... which is still present to this day in some articles about his case, namely, that it's still possible that he was "Ivan the Terrible" of Treblinka, in addition to his service in Sobibor. The latter is not in doubt, as it is based on solid documentary evidence. But the former charge was based solely on eyewitness identification from the start, and was a pure travesty.
Contrary to Tom Teicholz, the eyewitness identification of a person 35-40 years after the fact is not trustworthy in principle. You just don't do that (and this is even aside from the fact that the identification procedures themselves in this case were found to be extremely flawed by Willem Wagenaar, one of the leading experts on the psychology of eyewitness identification). This applies both to the survivors and a single perpetrator who identified Demjanjuk. The latter identification is actually even more problematic, as Otto Horn was caught either lying about the initial identification procedure (which had been flawed), or misremembering it, which is just as problematic for his credibility as an identifying witness. (In fact, OSI tried to cover up the initial reports of Horn interrogation; this and other OSI misdeeds in the Demjanjuk case were characterized as "prosecutorial misconduct" and "fraud on the court" by the US Court of Appeals for the Sixth Circuit.)
So yes, Demjanjuk had been sentenced to death without any credible evidence whatsoever (even though the judges probably believed the identifications to be credible). But absence of evidence is not always evidence of absence, so how do we know that he wasn't Ivan the Terrible? It's simple: in postwar interrogations of dozens of Treblinka Wachmaenner another person is identified as Ivan the Terrible, Ivan Marchenko. Marchenko was an entirely "separate" man with a different bio from that of Demjanjuk and one of his daughters (Kateryna Kovalenko) was still alive in 1990s.
But there's still this silly ad hoc "alias hypothesis" going around. It is easily debunked by the fact of the existence of real Marchenko, who was Ivan the Terrible. Sometimes a useless bit of information is bandied about, namely, that Demjanjuk once listed his mother's maiden name as Marchenko, even though her maiden name was different. Marchenko is as common surname in Ukraine, as Smith is in the US. Actually, Demjanjuk claimed to have forgotten his mother's maiden surname, so it's no wonder he inserted such a commonplace surname instead.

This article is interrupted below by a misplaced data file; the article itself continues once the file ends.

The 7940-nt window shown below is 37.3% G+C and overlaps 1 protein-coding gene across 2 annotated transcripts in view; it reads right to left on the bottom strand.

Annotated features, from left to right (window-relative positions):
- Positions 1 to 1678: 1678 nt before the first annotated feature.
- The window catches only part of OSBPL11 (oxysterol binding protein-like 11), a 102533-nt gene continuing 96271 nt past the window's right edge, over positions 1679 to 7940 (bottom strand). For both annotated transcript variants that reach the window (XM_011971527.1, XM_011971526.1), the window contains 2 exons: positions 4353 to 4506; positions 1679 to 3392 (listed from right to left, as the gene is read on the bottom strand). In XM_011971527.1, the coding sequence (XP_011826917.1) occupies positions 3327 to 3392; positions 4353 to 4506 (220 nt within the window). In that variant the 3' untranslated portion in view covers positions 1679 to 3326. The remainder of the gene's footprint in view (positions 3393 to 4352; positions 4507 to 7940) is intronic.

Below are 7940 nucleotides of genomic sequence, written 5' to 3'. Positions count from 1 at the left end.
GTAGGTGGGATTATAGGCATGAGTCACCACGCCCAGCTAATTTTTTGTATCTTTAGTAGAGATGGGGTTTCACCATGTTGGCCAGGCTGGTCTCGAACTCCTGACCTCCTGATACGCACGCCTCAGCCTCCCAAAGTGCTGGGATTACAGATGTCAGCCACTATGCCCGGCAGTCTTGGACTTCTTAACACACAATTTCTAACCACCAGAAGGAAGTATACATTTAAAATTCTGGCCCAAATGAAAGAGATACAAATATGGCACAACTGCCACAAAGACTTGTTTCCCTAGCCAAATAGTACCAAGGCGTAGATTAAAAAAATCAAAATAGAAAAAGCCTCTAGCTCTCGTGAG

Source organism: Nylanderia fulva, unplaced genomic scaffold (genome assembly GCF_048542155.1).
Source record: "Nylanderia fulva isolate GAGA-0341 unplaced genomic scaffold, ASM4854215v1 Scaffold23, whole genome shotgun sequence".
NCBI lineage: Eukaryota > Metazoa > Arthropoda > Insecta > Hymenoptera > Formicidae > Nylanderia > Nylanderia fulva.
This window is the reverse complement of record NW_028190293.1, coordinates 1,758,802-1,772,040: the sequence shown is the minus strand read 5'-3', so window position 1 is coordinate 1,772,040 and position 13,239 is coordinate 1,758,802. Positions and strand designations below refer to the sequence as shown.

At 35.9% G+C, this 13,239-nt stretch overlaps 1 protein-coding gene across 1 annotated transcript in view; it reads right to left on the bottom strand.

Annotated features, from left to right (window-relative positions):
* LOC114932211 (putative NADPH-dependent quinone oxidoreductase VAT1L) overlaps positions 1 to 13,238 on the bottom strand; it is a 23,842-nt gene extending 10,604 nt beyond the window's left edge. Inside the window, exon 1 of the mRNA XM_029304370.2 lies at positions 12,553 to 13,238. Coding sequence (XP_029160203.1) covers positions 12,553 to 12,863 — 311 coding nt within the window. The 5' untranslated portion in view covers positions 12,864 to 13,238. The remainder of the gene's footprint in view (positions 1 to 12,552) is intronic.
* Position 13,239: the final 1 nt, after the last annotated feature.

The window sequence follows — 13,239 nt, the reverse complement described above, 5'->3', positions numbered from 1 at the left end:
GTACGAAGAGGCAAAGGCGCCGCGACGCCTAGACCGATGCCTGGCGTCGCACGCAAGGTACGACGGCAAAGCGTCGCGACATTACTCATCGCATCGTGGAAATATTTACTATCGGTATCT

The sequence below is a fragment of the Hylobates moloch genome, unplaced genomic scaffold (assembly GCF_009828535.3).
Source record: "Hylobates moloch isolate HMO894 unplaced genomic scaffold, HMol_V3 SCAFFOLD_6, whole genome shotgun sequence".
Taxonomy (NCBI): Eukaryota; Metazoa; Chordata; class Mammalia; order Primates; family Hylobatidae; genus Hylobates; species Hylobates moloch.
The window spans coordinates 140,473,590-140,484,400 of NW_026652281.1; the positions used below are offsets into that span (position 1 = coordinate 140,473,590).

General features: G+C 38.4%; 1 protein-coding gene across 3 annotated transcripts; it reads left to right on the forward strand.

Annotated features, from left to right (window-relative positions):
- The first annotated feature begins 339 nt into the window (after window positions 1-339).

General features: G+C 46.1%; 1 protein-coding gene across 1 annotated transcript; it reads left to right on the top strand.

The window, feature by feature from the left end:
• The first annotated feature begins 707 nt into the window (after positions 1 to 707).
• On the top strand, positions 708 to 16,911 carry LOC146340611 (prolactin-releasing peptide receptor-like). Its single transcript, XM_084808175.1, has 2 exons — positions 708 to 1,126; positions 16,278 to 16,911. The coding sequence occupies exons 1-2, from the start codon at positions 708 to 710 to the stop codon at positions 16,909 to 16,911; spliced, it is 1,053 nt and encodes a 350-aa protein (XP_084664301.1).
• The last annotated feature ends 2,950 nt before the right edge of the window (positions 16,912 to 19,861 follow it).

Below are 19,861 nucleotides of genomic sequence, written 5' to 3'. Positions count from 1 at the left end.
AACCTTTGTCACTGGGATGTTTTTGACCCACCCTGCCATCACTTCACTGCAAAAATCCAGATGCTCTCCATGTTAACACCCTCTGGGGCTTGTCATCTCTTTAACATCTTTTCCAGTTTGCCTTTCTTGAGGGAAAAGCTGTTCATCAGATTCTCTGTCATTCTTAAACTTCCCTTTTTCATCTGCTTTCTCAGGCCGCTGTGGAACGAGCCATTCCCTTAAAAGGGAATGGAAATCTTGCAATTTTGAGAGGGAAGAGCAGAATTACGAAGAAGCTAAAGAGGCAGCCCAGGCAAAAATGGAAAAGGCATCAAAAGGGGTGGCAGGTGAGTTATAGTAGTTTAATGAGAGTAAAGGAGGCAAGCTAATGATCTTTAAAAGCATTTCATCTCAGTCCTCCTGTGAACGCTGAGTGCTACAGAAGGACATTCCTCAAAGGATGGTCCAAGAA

But the main evidence actually lies in the fact that in official German documents Demjanjuk is always listed under his real surname. I.e., he was called "Demjanjuk" outloud by the Germans, both in the Trawniki training school and in the camps. Thus his fellow guards would surely know his real name. But not a single one stated that "Marchenko" was an alias of a "Demjanjuk". Also, since both the Germans and fellow guards knew his real name, there was no rationale whatsoever to use an alias.
Ivan Demjanyuk may have been "experienced and efficient" as a guard at Sobibor (his pal Danilchenko claimed so), and we will see in the coming weeks what the German prosecutors have in store regarding his role. But we do know that he never was a breast-slicing psycho from Treblinka.